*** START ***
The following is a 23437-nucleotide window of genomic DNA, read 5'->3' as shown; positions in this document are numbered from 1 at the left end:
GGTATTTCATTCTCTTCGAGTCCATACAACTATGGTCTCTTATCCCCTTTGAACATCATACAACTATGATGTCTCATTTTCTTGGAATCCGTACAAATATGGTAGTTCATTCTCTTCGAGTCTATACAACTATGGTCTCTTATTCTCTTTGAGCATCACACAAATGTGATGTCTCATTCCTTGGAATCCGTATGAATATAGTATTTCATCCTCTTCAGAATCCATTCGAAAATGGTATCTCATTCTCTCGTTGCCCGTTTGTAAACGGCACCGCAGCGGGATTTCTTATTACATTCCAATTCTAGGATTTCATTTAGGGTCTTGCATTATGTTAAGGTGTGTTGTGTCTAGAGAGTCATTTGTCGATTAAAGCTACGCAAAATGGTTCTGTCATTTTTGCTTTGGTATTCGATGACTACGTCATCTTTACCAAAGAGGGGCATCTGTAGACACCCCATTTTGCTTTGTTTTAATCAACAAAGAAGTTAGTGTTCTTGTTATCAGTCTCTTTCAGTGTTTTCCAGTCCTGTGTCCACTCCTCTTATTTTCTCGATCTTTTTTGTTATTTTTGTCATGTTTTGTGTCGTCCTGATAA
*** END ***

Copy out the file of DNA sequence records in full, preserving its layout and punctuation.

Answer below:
The following is a 23437-nucleotide window of genomic DNA, read 5'->3' as shown; positions in this document are numbered from 1 at the left end:
GGTATTTCATTCTCTTCGAGTCCATACAACTATGGTCTCTTATCCCCTTTGAACATCATACAACTATGATGTCTCATTTTCTTGGAATCCGTACAAATATGGTAGTTCATTCTCTTCGAGTCTATACAACTATGGTCTCTTATTCTCTTTGAGCATCACACAAATGTGATGTCTCATTCCTTGGAATCCGTATGAATATAGTATTTCATCCTCTTCAGAATCCATTCGAAAATGGTATCTCATTCTCTCGTTGCCCGTTTGTAAACGGCACCGCAGCGGGATTTCTTATTACATTCCAATTCTAGGATTTCATTTAGGGTCTTGCATTATGTTAAGGTGTGTTGTGTCTAGAGAGTCATTTGTCGATTAAAGCTACGCAAAATGGTTCTGTCATTTTTGCTTTGGTATTCGATGACTACGTCATCTTTACCAAAGAGGGGCATCTGTAGACACCCCATTTTGCTTTGTTTTAATCAACAAAGAAGTTAGTGTTCTTGTTATCAGTCTCTTTCAGTGTTTTCCAGTCCTGTGTCCACTCCTCTTATTTTCTCGATCTTTTTTGTTATTTTTGTCATGTTTTGTGTCGTCCTGATAA